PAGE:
二人の忍 will simply mean "two ninja" or "a couple of ninja" as in "there are a couple of ninja out there." If you emphasize the two ninja as a team, who always act together, then try 忍【しのび】の二人【ふたり】組【ぐみ】. This one is neutral, which doesn't sound foreign nor old. Alternatively, 双忍【そうにん】 is not a word listed in dictionaries, but it's actually used to refer to a ...


3

Both 揃う and 集める include objects or living being coming together at one location, but there's an important difference: 集(め・ま)る is more or less a neutral collection 揃う on the other hand includes a connotation of the collection being sufficient or complete  You can 集める the pieces of a puzzle and end up with 1000 out of 1500, with 500 missing; but if the ...


3

A noun with a plural form that's the same as its singular form does not make it an uncountable noun. No English speaker would tell you that "sheep" is uncountable even though its plural form is still "sheep." Kanji (and its plural form, kanji) is definitely a countable noun in English. I don't know what makes you think that Japanese nouns are uncountable in ...


3

If you're really interested only in grammatical and semantic clarification, yes, you are understanding that sentence correctly. That would be still somewhat funny to the eyes of native speakers by its nature, but at least you don't have to worry about your tattoo being listed in sites like this. If you want to separate that sentence into two lines, yes, ...


3

「オシ」 comes from the verb 「[推]{お}す」, which means "to recommend". You may already know the word 「[推薦]{すいせん}する」, which means the same. Notice the same kanji is used in both. 「イチ」, of course, means 「[一番]{いちばん}」. Thus, 「イチオシ」 is a colloquial (kind of slangy but not too much) word meaning "one's best recommendation". Finally, 「チョク」 in 「レコチョク」 is 「[直]{ちょく}」 in ...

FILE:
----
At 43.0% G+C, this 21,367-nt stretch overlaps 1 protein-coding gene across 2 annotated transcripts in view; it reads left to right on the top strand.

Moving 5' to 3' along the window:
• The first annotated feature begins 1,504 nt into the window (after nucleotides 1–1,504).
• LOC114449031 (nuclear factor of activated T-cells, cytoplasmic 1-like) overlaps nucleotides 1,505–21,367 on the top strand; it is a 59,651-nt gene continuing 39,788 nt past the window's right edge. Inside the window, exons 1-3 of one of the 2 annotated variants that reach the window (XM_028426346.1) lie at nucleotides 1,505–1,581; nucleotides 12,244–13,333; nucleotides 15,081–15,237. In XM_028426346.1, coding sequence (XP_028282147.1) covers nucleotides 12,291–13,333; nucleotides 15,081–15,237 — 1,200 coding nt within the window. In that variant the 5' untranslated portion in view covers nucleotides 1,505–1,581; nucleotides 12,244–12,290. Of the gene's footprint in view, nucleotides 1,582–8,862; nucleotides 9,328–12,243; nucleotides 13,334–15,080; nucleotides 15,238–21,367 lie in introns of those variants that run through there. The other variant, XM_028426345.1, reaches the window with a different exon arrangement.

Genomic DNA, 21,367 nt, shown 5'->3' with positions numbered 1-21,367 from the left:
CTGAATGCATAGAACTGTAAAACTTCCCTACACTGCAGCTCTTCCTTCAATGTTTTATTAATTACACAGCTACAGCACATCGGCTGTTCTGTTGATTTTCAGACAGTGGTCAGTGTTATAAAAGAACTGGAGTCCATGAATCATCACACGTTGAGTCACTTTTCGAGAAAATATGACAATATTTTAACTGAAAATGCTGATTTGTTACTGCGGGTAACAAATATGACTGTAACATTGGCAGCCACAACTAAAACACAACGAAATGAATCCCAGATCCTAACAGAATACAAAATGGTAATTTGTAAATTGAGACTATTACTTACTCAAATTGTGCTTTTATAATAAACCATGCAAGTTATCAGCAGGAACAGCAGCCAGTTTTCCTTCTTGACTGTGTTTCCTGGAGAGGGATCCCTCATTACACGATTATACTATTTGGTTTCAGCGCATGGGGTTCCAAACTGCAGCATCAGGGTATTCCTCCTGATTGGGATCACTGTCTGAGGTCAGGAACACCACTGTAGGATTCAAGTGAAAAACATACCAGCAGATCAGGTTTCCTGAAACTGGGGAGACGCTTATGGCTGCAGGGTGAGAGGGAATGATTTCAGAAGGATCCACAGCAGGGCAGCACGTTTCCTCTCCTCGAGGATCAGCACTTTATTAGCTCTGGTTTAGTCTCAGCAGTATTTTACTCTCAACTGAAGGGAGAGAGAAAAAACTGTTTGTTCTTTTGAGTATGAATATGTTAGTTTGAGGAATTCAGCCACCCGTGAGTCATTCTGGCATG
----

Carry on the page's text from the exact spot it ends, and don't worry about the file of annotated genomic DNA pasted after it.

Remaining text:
3

In general, answer is no. Ordinary Japanese who never lived in Australia or NZ, don't understand the word. In Japan,most familiar word is オージー・ビーフ. Many understand origin of the beef is Australia. In other means. OG. Office Girl. But it is not used so many today. OG Sohken. Osaka Gas company's IT and think tank subsidiary. Abbreviation of Osaka Gas Sohgo ...


3

As a beginner, you would not need to know any of the three words if you want to know the truth. Seriously, you would clearly need to know at least a few thousand other words already to use any one of those three correctly and naturally in a sentence. Above is my answer in all honesty, but in case you insist... 「租借」 is the leasing of a territory between ...


3

Adding to the other answers and regarding the phrase あつい水, I'd like note this is possible in certain contexts. An article on Tokyo Language Center: 誤用?「熱い水」 「地球の環境」がテーマの番組で、深海を探査するシーンで「摂氏200度をこえる熱い水がふきだしている」というフレーズが聞こえてきました。 このシーンでは「摂氏200度をこえるお湯」はそぐわないんですね。なんか科学的な雰囲気が壊れてしまい、「温泉でのんびり」という感じになってしまいそうで・・・ ...


2

「距離{きょり}を置{お}く」 would fit this context. If the separation is more passive, rather than intentional/active, then 「離{はな}れ離{ばな}れになる」 These are expressions for drifting apart. "Losing/ending a friendship" has much different expressions. 「縁{えん}を切{き}る」 「関係{かんけい}を損{そこ}なう・失{うし}う」 「~はもうおしまい」


2

I think that kanji is countable in Japanese (漢字一文字、漢字二文字) and I would say it should be countable in English, too (one kanji, two kanji). The plural form in English is often adopted (sometimes wrongly, but never mind exceptions) from the original language (one corpus, two corpora; one phenomenon, two phenomena). I'd say kanji in English should be countable ...


2

If you want a noun phrase, you could use: 「ラジオ[向]{む}きの[声]{こえ}」 「ラジオに向いている声」 「ラジオに向いてる声」 All are natural-sounding, stress-free phrases. If you want to form a sentence like "You have a ~~~ voice.", here is the perfect expression: Use of する to describe one's colour


2

As @Eric says, あれほど means "so much" or "to such an extent". Best I can tell, this sentence says, "Given that you used to hate boxing so much, why have you suddenly become so seriously motivated [to box]?" However, as @oldergod mentions, あれほど would mean close "to such an extent", or "that much" rather than "so much". You hated boxing that much, what ...


1

I don't know if I understand "radio voice" correctly but it might be... 「[声優]{せいゆう}みたいな[声]{こえ}」 声優 means voice actor or actress. If you want to praise his/her voice, than I prefer you to tell so. It's hard to imply why you say that. I like your voice / [君]{きみ}の声が[好]{す}きだ You're voice is cute / [可]{か}[愛]{わい}い声だね


1

「2[音節]{おんせつ}は[音]{おと}のすわりがいいと[好]{この}まれる[傾向]{けいこう}があるのです。」 「すわりがいい」 can mean a few different things and in this case, it is important to treat it in pair with 「音の」. It is not about any other kind of すわり that the author is talking about. 「音のすわりがいい」 would mean "aurally pleasing or agreeable" in my own words. "Two-syllable words tend to be preferred ...


1

I imagine it means something like 違和感や不快感がなく自然なさま in this case.